Frugal Hong Kong women rank 2nd in world as savers
Females here are just behind their Singapore counterparts when stashing cash every month, a survey of 15 markets on savings habits shows
Hong Kong's women are the second-best female savers on earth, salting away more money than women anywhere else except Singapore, according to a global HSBC study on how well people save for their retirement.
The frugal women of Hong Kong save US$521 a month on average, compared with US$336 for Asia and US$243 globally. Singaporean women top the list at US$536 a month.
Hong Kong women are slightly more disciplined savers than the city's men. Sixty-one per cent of women here save every month, versus 59 per cent of men.
Hong Kong women, however, save less than men in dollar terms - at US$521 a month for women and US$565 for the men. But men in Hong Kong earn HK$3,500 more than women per month, on average, according to government figures for 2006. The HSBC study did not take into account the gender gap in income.
The HSBC study surveyed more than 15,000 people in 15 markets worldwide, in August last year, including Britain, Germany, Russia, Japan, Australia, China, Hong Kong, India, Malaysia, Singapore, Taiwan.
"Globally, men seem to be better savers than women" both in terms of their regularity and amounts saved, said Diana Cesar, head of retail banking and wealth management for HSBC's Hong Kong office.
Women globally usually save for short-term goals - such as taking a holiday - instead of for retirement, the survey found.
Around the world, 46 per cent of women save regularly compared to 50 per cent of men. In terms of the money being saved regularly, women save 35 per cent less than men per month.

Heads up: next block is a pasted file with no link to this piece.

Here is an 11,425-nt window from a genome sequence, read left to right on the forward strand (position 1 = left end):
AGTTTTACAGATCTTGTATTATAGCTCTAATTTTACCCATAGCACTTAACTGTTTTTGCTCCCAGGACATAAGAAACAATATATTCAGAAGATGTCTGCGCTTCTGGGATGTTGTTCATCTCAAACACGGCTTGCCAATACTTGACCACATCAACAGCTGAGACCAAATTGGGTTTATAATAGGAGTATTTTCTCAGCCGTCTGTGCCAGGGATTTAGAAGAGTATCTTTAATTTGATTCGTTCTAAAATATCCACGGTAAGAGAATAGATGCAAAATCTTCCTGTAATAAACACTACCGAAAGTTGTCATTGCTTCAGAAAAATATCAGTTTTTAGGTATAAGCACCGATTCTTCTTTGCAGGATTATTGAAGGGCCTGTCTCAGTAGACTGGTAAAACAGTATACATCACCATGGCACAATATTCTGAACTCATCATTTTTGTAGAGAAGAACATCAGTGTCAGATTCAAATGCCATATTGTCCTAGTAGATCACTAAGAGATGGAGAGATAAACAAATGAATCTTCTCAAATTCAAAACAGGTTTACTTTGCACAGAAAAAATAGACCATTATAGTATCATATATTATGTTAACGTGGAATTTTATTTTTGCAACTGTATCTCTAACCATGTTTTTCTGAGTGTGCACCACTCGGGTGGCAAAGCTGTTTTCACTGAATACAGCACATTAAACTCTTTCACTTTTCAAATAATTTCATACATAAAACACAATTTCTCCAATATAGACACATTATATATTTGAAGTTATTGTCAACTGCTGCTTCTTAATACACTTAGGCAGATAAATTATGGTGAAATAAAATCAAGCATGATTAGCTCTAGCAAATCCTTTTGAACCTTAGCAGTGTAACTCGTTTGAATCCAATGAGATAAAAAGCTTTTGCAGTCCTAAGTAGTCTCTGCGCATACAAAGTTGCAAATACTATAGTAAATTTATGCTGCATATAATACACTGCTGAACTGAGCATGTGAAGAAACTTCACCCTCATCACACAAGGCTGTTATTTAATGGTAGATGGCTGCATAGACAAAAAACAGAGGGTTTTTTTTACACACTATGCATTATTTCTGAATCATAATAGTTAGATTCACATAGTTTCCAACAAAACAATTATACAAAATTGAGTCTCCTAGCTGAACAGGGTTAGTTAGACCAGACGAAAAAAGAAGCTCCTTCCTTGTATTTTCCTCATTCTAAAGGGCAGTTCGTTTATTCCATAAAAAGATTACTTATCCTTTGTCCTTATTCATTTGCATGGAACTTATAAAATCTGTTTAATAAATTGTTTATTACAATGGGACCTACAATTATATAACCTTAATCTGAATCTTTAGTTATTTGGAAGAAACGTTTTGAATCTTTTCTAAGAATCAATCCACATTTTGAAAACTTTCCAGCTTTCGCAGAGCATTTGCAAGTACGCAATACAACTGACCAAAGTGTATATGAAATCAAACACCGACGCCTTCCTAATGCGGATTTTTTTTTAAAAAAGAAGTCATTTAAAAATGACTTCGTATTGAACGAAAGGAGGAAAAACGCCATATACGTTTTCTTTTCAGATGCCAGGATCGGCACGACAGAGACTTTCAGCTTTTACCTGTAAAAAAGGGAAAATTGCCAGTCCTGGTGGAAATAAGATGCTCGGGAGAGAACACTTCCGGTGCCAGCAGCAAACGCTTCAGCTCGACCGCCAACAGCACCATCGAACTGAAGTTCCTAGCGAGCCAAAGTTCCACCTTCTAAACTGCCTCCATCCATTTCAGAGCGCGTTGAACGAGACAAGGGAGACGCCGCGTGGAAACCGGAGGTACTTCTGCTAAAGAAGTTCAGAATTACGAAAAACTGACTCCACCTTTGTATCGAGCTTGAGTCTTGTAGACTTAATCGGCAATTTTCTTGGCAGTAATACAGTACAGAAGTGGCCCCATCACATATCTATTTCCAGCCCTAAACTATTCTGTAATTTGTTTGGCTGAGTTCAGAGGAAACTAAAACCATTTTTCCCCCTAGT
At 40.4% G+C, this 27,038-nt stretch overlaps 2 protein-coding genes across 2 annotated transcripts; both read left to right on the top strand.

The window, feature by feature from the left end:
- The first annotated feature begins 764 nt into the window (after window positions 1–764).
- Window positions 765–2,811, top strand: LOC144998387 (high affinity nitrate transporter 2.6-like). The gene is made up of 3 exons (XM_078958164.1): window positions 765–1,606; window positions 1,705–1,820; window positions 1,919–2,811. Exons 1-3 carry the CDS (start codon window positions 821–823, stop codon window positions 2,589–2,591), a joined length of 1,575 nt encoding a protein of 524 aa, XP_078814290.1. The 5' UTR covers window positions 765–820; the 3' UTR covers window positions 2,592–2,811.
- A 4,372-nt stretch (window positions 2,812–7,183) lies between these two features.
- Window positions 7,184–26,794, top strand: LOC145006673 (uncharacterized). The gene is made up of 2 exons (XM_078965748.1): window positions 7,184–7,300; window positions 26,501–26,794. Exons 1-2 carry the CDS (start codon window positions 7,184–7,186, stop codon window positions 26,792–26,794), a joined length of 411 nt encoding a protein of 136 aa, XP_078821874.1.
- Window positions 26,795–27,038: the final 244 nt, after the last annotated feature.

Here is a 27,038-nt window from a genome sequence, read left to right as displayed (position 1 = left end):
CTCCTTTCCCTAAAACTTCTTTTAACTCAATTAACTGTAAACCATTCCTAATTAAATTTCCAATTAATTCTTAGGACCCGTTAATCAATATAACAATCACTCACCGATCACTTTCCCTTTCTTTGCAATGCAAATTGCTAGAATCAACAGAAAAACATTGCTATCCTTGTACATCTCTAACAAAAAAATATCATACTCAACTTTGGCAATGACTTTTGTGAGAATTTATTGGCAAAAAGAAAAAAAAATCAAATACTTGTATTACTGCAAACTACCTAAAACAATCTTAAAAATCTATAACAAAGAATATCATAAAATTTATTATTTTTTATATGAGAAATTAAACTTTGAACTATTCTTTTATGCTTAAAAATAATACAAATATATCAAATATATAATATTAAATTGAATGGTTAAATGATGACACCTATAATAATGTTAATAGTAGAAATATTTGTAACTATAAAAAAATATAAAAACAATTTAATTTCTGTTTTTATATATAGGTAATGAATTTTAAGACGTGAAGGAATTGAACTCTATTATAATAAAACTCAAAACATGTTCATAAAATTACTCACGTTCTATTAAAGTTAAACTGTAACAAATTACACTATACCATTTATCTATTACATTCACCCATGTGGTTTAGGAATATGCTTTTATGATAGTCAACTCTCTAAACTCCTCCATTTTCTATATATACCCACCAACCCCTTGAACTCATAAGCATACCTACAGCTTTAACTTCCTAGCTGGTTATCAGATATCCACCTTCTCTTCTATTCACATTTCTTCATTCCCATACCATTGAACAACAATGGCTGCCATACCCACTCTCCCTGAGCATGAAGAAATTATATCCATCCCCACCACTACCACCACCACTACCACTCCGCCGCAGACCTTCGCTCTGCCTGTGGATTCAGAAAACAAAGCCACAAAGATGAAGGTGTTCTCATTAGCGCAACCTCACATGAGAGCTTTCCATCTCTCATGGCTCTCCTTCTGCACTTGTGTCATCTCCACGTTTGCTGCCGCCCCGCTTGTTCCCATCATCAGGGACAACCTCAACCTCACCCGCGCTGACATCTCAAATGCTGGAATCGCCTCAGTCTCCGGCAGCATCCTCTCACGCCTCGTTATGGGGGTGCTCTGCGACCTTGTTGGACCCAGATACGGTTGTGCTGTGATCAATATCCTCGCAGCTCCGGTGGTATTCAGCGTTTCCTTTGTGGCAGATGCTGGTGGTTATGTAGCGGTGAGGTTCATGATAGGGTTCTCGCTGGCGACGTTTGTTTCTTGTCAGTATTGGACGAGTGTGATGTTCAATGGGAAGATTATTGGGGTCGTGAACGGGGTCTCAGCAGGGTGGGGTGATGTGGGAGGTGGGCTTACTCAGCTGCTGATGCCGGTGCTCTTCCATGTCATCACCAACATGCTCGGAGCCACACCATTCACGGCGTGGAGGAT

The money women save lasts only 10 years after their retirement, on average, the study found.
Yet women usually live 23.3 years after retirement, compared to 18.5 years for men. Hence women often experience financial hardship after retirement.
Cesar said: "We noticed that over half of Hong Kong women in their 40s and 50s are concerned about their ability to cope financially in retirement. This suggested that although Hong Kong women may have made some preparations for later years, they are not confident this is sufficient and thus tend to save more."
Hong Kong women who seek help from a professional financial adviser would have about 140 per cent more retirement savings than those who did not, she said.
In Asia as a whole, men set aside US$380 every month for retirement compared with US$336 for women.
Mainland women save US$219 a month, which is almost equal to men at US$226 - the narrowest gap in Asia. The biggest gap in the region is in Australia, where women save US$255 to the men's US$433.
"As women expect to live longer in retirement, they are facing a bigger retirement savings void and thus a bigger challenge," Cesar said. "It is important for them to start planning early."